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Zoning

Officials say the subcontractor for PSEG/LIPA is violating town code

Material outside Asplundh Construction, located across the street from Mount Sinai schools. Photo by Kevin Redding

By Kevin Redding

Brookhaven Town leaders are determined to stamp out what they’ve deemed an illegal eyesore in Mount Sinai — a commercial retail area turned industrial facility on Route 25A near the entrance to the school district campus. Officials said by being there, the owners and tenants of the property are willfully violating town zoning codes and damaging quality of life in the process.

During a press conference Aug. 22, town Supervisor Ed Romaine (R), along with town officials and a civic leader, stood across from a fenced-in lot where concrete is crushed and dozens of the Asplundh Construction company’s trucks, as well as poles and large spools of cable, are stored.

A lineup of Asplundh Construction trucks on the company’s lot. Photo by Kevin Redding

Romaine said the type of activity on the property, which is owned by Nkp Properties LLC, of Farmingdale, is illegal under J-2 zoning and is restricted to industrial property only — a fact he said Nkp is aware of as it paid a town-issued fine of $4,000 in April. Despite paying the fine and pleading guilty to violating the town code, Nkp continues to use the property. The group was met with more fines July 24, which included a ticket for a second offense of the code violations and for not having site plans to try and legalize the activities on the site.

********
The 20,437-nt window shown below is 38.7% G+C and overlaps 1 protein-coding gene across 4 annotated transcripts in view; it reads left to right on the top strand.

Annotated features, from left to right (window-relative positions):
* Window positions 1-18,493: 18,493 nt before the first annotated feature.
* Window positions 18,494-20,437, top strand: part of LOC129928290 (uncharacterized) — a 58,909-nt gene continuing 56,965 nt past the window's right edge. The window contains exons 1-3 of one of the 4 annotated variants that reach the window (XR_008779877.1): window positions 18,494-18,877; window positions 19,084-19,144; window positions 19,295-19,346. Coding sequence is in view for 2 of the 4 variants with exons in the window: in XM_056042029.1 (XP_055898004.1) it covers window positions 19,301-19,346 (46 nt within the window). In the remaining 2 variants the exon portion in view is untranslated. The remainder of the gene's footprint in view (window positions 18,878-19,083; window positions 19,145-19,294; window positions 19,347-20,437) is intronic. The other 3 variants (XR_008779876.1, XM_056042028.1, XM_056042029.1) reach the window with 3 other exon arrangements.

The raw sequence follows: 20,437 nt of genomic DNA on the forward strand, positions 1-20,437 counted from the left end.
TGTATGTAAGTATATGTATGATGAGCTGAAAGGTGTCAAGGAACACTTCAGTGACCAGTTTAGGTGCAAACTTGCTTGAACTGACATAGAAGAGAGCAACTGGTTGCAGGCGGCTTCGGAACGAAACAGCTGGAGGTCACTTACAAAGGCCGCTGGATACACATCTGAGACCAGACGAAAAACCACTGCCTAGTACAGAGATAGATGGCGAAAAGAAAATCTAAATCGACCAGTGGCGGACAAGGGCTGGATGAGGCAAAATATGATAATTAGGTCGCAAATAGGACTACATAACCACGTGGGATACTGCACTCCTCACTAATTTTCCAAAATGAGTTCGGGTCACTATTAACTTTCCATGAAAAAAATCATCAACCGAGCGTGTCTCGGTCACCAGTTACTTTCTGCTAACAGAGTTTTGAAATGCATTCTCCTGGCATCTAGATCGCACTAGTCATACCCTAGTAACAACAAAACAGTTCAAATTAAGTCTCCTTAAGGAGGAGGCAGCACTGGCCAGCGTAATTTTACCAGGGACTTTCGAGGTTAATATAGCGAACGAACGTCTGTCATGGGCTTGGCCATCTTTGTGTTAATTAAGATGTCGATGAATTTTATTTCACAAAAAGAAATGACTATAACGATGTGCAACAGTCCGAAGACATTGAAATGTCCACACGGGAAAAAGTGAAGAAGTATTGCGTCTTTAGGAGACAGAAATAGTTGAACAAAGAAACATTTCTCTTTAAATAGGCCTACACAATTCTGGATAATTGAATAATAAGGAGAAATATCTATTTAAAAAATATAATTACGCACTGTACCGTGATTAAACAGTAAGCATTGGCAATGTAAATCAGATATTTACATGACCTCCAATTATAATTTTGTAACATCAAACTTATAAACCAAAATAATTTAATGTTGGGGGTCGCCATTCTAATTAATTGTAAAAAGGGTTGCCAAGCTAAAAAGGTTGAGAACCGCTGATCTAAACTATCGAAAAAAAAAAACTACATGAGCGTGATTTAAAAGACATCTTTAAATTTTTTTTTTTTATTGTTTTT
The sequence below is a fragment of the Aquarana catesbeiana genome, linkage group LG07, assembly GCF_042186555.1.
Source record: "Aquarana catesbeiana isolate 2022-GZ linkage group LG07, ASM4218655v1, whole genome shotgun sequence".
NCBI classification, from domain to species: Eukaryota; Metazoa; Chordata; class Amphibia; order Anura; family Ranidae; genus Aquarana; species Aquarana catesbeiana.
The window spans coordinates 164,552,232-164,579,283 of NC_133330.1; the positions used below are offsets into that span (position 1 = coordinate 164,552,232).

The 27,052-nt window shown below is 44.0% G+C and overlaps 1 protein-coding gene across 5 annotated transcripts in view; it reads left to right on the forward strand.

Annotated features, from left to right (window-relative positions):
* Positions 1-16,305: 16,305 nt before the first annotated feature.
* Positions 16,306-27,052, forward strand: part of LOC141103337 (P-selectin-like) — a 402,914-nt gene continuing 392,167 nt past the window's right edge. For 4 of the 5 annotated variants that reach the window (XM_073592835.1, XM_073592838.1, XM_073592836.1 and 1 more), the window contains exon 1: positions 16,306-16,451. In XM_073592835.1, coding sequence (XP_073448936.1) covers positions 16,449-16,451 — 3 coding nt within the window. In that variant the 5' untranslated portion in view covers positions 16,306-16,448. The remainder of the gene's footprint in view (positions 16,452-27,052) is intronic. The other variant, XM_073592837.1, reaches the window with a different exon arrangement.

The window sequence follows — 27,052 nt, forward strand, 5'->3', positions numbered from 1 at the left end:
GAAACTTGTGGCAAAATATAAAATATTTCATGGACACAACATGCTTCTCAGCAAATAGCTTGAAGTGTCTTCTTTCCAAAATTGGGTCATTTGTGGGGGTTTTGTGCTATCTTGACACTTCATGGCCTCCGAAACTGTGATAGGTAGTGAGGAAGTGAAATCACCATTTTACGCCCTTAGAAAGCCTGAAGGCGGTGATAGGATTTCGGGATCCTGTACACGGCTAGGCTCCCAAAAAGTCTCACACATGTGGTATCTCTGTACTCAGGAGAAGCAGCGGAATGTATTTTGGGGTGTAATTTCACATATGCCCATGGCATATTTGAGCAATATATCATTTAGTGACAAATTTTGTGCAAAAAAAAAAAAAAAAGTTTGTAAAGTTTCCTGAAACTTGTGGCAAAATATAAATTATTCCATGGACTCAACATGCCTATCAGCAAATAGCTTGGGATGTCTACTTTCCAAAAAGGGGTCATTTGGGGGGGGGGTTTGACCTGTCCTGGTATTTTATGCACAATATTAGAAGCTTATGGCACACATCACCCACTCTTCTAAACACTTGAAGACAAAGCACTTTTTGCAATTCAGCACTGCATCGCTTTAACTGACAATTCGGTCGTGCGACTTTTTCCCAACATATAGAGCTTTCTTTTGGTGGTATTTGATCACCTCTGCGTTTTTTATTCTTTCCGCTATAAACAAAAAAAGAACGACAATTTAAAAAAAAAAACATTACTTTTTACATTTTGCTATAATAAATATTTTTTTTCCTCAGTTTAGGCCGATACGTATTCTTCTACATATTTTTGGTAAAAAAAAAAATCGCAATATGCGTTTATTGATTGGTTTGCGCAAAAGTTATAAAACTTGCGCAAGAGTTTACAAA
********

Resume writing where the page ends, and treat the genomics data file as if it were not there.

According to the town’s deputy attorney, David Moran, the attorney for Nkp  at the time “acknowledged that the use was not appropriate and said he was going to try to get all the necessary site plans and approvals in.”

No one from Asplundh Construction returned phone calls for a request for comment, and visits to the site for questions were directed back to the telephone number.

Officials during the press conference called on the company, a subcontractor of PSEG and LIPA, to vacate the property as soon as possible.

“The parents that drop their children off at the school, employees and civic members— residents in Mount Sinai certainly don’t appreciate what’s going on across the street from us.”

Jane Bonner

“The last time I looked, LIPA was a public utility whose subcontractor is willfully flouting zoning laws in the Town of Brookhaven,” Romaine said. “That type of zoning violation is one we will not stand for. We are particularly concerned because this is adjacent to the Mount Sinai schools. We’re asking that they come into compliance or we have to take further action.

The property was previously the site of a party equipment rental business. When Asplundh moved in, a structure on the site was demolished.

Councilwoman Jane Bonner (C-Rocky Point) said it’s negatively impacting the town.